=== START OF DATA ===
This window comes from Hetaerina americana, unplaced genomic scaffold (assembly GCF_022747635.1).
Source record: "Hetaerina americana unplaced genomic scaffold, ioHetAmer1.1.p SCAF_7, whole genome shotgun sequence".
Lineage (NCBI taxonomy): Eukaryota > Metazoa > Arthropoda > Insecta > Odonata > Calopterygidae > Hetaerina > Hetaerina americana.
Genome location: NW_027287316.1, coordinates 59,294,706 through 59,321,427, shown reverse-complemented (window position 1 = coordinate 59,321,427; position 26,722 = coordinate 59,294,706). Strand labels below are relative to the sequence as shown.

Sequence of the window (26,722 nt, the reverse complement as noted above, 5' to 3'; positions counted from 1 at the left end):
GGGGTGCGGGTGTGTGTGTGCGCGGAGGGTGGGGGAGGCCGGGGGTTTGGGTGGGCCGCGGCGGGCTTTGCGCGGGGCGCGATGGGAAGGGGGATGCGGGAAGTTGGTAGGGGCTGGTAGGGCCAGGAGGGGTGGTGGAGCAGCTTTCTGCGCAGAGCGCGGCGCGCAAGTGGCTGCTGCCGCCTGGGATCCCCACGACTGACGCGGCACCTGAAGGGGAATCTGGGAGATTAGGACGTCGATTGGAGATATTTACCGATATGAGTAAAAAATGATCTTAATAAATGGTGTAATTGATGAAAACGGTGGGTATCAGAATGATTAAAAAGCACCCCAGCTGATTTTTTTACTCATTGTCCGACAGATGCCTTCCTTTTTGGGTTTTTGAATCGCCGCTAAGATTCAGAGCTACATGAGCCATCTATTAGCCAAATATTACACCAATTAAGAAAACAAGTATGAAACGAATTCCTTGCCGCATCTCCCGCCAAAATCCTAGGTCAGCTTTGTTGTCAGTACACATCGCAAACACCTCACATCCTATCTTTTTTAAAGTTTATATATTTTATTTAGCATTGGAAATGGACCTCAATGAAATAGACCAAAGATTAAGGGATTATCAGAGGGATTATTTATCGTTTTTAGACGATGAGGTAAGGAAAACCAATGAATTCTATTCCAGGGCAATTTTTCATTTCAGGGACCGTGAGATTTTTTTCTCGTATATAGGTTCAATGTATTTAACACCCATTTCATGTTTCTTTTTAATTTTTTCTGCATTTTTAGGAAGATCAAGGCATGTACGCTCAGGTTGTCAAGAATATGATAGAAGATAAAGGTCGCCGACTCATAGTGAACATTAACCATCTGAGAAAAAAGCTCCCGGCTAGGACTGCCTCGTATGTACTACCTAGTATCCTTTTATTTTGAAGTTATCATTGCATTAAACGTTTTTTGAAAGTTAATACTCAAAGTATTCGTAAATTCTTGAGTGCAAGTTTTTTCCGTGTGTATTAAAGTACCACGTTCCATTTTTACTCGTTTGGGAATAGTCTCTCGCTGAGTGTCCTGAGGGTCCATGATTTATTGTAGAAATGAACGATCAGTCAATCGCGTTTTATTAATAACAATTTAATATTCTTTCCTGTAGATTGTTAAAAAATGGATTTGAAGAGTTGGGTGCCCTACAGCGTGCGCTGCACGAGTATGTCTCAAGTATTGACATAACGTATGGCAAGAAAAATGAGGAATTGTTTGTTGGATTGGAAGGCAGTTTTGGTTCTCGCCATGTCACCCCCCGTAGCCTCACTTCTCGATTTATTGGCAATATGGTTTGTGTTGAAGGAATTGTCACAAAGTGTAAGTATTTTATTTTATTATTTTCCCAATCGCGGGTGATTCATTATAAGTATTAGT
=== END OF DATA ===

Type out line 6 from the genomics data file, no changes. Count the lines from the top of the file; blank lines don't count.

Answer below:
GGGGTGCGGGTGTGTGTGTGCGCGGAGGGTGGGGGAGGCCGGGGGTTTGGGTGGGCCGCGGCGGGCTTTGCGCGGGGCGCGATGGGAAGGGGGATGCGGGAAGTTGGTAGGGGCTGGTAGGGCCAGGAGGGGTGGTGGAGCAGCTTTCTGCGCAGAGCGCGGCGCGCAAGTGGCTGCTGCCGCCTGGGATCCCCACGACTGACGCGGCACCTGAAGGGGAATCTGGGAGATTAGGACGTCGATTGGAGATATTTACCGATATGAGTAAAAAATGATCTTAATAAATGGTGTAATTGATGAAAACGGTGGGTATCAGAATGATTAAAAAGCACCCCAGCTGATTTTTTTACTCATTGTCCGACAGATGCCTTCCTTTTTGGGTTTTTGAATCGCCGCTAAGATTCAGAGCTACATGAGCCATCTATTAGCCAAATATTACACCAATTAAGAAAACAAGTATGAAACGAATTCCTTGCCGCATCTCCCGCCAAAATCCTAGGTCAGCTTTGTTGTCAGTACACATCGCAAACACCTCACATCCTATCTTTTTTAAAGTTTATATATTTTATTTAGCATTGGAAATGGACCTCAATGAAATAGACCAAAGATTAAGGGATTATCAGAGGGATTATTTATCGTTTTTAGACGATGAGGTAAGGAAAACCAATGAATTCTATTCCAGGGCAATTTTTCATTTCAGGGACCGTGAGATTTTTTTCTCGTATATAGGTTCAATGTATTTAACACCCATTTCATGTTTCTTTTTAATTTTTTCTGCATTTTTAGGAAGATCAAGGCATGTACGCTCAGGTTGTCAAGAATATGATAGAAGATAAAGGTCGCCGACTCATAGTGAACATTAACCATCTGAGAAAAAAGCTCCCGGCTAGGACTGCCTCGTATGTACTACCTAGTATCCTTTTATTTTGAAGTTATCATTGCATTAAACGTTTTTTGAAAGTTAATACTCAAAGTATTCGTAAATTCTTGAGTGCAAGTTTTTTCCGTGTGTATTAAAGTACCACGTTCCATTTTTACTCGTTTGGGAATAGTCTCTCGCTGAGTGTCCTGAGGGTCCATGATTTATTGTAGAAATGAACGATCAGTCAATCGCGTTTTATTAATAACAATTTAATATTCTTTCCTGTAGATTGTTAAAAAATGGATTTGAAGAGTTGGGTGCCCTACAGCGTGCGCTGCACGAGTATGTCTCAAGTATTGACATAACGTATGGCAAGAAAAATGAGGAATTGTTTGTTGGATTGGAAGGCAGTTTTGGTTCTCGCCATGTCACCCCCCGTAGCCTCACTTCTCGATTTATTGGCAATATGGTTTGTGTTGAAGGAATTGTCACAAAGTGTAAGTATTTTATTTTATTATTTTCCCAATCGCGGGTGATTCATTATAAGTATTAGT